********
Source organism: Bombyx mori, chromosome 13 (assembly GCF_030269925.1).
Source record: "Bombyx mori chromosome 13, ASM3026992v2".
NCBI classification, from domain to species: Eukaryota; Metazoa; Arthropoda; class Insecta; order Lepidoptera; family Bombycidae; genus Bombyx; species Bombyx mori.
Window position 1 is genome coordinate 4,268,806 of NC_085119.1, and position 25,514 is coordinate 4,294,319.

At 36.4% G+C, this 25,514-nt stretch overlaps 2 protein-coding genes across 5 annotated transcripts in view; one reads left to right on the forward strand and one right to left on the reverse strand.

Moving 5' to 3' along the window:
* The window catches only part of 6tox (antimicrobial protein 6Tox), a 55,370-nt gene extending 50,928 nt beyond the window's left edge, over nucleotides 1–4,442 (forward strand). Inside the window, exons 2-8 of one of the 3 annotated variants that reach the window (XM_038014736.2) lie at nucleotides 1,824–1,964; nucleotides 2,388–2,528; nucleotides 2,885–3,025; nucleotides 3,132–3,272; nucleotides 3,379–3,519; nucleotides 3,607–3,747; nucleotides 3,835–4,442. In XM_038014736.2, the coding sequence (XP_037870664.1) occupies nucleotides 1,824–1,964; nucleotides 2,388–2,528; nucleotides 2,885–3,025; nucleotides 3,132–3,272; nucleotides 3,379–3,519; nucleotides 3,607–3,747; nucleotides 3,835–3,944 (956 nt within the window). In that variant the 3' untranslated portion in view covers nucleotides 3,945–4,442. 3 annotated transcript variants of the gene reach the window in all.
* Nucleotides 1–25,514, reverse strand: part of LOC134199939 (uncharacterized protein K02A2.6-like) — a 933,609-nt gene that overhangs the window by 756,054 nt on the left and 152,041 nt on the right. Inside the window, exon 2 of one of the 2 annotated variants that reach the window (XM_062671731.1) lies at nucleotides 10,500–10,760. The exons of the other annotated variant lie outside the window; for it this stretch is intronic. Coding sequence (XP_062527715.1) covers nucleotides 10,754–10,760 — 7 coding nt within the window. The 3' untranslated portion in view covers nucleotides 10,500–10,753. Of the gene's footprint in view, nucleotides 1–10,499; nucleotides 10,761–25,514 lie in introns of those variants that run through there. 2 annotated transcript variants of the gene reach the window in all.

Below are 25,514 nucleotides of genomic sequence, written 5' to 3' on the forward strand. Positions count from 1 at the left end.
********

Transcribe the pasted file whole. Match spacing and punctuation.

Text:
Source organism: Bombyx mori, chromosome 13 (assembly GCF_030269925.1).
Source record: "Bombyx mori chromosome 13, ASM3026992v2".
NCBI classification, from domain to species: Eukaryota; Metazoa; Arthropoda; class Insecta; order Lepidoptera; family Bombycidae; genus Bombyx; species Bombyx mori.
Window position 1 is genome coordinate 4,268,806 of NC_085119.1, and position 25,514 is coordinate 4,294,319.

At 36.4% G+C, this 25,514-nt stretch overlaps 2 protein-coding genes across 5 annotated transcripts in view; one reads left to right on the forward strand and one right to left on the reverse strand.

Moving 5' to 3' along the window:
* The window catches only part of 6tox (antimicrobial protein 6Tox), a 55,370-nt gene extending 50,928 nt beyond the window's left edge, over nucleotides 1–4,442 (forward strand). Inside the window, exons 2-8 of one of the 3 annotated variants that reach the window (XM_038014736.2) lie at nucleotides 1,824–1,964; nucleotides 2,388–2,528; nucleotides 2,885–3,025; nucleotides 3,132–3,272; nucleotides 3,379–3,519; nucleotides 3,607–3,747; nucleotides 3,835–4,442. In XM_038014736.2, the coding sequence (XP_037870664.1) occupies nucleotides 1,824–1,964; nucleotides 2,388–2,528; nucleotides 2,885–3,025; nucleotides 3,132–3,272; nucleotides 3,379–3,519; nucleotides 3,607–3,747; nucleotides 3,835–3,944 (956 nt within the window). In that variant the 3' untranslated portion in view covers nucleotides 3,945–4,442. 3 annotated transcript variants of the gene reach the window in all.
* Nucleotides 1–25,514, reverse strand: part of LOC134199939 (uncharacterized protein K02A2.6-like) — a 933,609-nt gene that overhangs the window by 756,054 nt on the left and 152,041 nt on the right. Inside the window, exon 2 of one of the 2 annotated variants that reach the window (XM_062671731.1) lies at nucleotides 10,500–10,760. The exons of the other annotated variant lie outside the window; for it this stretch is intronic. Coding sequence (XP_062527715.1) covers nucleotides 10,754–10,760 — 7 coding nt within the window. The 3' untranslated portion in view covers nucleotides 10,500–10,753. Of the gene's footprint in view, nucleotides 1–10,499; nucleotides 10,761–25,514 lie in introns of those variants that run through there. 2 annotated transcript variants of the gene reach the window in all.

Below are 25,514 nucleotides of genomic sequence, written 5' to 3' on the forward strand. Positions count from 1 at the left end.